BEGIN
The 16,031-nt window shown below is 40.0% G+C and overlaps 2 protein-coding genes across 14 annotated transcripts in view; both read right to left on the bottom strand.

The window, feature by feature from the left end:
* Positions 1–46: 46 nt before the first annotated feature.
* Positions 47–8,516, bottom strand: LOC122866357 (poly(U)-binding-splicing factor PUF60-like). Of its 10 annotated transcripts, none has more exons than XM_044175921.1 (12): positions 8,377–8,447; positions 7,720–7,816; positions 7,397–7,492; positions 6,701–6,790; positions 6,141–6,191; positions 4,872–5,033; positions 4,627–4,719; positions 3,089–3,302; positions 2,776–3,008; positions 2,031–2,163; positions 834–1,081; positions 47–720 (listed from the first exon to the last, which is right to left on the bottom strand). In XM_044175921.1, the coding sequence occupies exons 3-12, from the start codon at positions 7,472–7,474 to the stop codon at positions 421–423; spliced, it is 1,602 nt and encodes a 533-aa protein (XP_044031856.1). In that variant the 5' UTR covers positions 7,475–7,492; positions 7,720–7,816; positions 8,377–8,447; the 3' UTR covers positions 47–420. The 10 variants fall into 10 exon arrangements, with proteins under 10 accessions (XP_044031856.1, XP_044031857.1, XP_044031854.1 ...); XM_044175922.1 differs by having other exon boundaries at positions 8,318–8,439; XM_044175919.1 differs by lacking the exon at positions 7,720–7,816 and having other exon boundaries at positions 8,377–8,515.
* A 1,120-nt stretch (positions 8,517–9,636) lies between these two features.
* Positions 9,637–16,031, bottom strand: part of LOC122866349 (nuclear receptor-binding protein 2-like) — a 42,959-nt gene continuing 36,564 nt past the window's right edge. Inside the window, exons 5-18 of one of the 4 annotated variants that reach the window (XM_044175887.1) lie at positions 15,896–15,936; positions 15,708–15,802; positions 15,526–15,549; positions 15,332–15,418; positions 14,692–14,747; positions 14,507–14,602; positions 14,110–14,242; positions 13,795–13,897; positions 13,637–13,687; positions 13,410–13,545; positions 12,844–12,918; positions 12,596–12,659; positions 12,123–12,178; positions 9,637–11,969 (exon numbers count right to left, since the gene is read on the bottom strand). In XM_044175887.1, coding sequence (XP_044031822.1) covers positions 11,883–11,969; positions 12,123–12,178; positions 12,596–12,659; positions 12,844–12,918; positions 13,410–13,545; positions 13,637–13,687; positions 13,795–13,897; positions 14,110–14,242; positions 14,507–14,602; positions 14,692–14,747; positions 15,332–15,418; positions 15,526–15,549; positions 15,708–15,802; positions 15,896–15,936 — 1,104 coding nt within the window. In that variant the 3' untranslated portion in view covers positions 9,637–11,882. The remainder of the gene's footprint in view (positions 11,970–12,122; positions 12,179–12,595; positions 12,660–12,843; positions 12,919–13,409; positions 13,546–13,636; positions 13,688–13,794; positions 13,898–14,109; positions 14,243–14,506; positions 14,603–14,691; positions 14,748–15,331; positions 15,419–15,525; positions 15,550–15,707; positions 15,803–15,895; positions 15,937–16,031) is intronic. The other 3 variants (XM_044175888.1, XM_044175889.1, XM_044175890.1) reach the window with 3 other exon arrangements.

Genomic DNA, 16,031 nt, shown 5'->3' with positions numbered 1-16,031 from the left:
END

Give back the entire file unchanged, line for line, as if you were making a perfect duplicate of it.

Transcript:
The 16,031-nt window shown below is 40.0% G+C and overlaps 2 protein-coding genes across 14 annotated transcripts in view; both read right to left on the bottom strand.

The window, feature by feature from the left end:
* Positions 1–46: 46 nt before the first annotated feature.
* Positions 47–8,516, bottom strand: LOC122866357 (poly(U)-binding-splicing factor PUF60-like). Of its 10 annotated transcripts, none has more exons than XM_044175921.1 (12): positions 8,377–8,447; positions 7,720–7,816; positions 7,397–7,492; positions 6,701–6,790; positions 6,141–6,191; positions 4,872–5,033; positions 4,627–4,719; positions 3,089–3,302; positions 2,776–3,008; positions 2,031–2,163; positions 834–1,081; positions 47–720 (listed from the first exon to the last, which is right to left on the bottom strand). In XM_044175921.1, the coding sequence occupies exons 3-12, from the start codon at positions 7,472–7,474 to the stop codon at positions 421–423; spliced, it is 1,602 nt and encodes a 533-aa protein (XP_044031856.1). In that variant the 5' UTR covers positions 7,475–7,492; positions 7,720–7,816; positions 8,377–8,447; the 3' UTR covers positions 47–420. The 10 variants fall into 10 exon arrangements, with proteins under 10 accessions (XP_044031856.1, XP_044031857.1, XP_044031854.1 ...); XM_044175922.1 differs by having other exon boundaries at positions 8,318–8,439; XM_044175919.1 differs by lacking the exon at positions 7,720–7,816 and having other exon boundaries at positions 8,377–8,515.
* A 1,120-nt stretch (positions 8,517–9,636) lies between these two features.
* Positions 9,637–16,031, bottom strand: part of LOC122866349 (nuclear receptor-binding protein 2-like) — a 42,959-nt gene continuing 36,564 nt past the window's right edge. Inside the window, exons 5-18 of one of the 4 annotated variants that reach the window (XM_044175887.1) lie at positions 15,896–15,936; positions 15,708–15,802; positions 15,526–15,549; positions 15,332–15,418; positions 14,692–14,747; positions 14,507–14,602; positions 14,110–14,242; positions 13,795–13,897; positions 13,637–13,687; positions 13,410–13,545; positions 12,844–12,918; positions 12,596–12,659; positions 12,123–12,178; positions 9,637–11,969 (exon numbers count right to left, since the gene is read on the bottom strand). In XM_044175887.1, coding sequence (XP_044031822.1) covers positions 11,883–11,969; positions 12,123–12,178; positions 12,596–12,659; positions 12,844–12,918; positions 13,410–13,545; positions 13,637–13,687; positions 13,795–13,897; positions 14,110–14,242; positions 14,507–14,602; positions 14,692–14,747; positions 15,332–15,418; positions 15,526–15,549; positions 15,708–15,802; positions 15,896–15,936 — 1,104 coding nt within the window. In that variant the 3' untranslated portion in view covers positions 9,637–11,882. The remainder of the gene's footprint in view (positions 11,970–12,122; positions 12,179–12,595; positions 12,660–12,843; positions 12,919–13,409; positions 13,546–13,636; positions 13,688–13,794; positions 13,898–14,109; positions 14,243–14,506; positions 14,603–14,691; positions 14,748–15,331; positions 15,419–15,525; positions 15,550–15,707; positions 15,803–15,895; positions 15,937–16,031) is intronic. The other 3 variants (XM_044175888.1, XM_044175889.1, XM_044175890.1) reach the window with 3 other exon arrangements.

Genomic DNA, 16,031 nt, shown 5'->3' with positions numbered 1-16,031 from the left: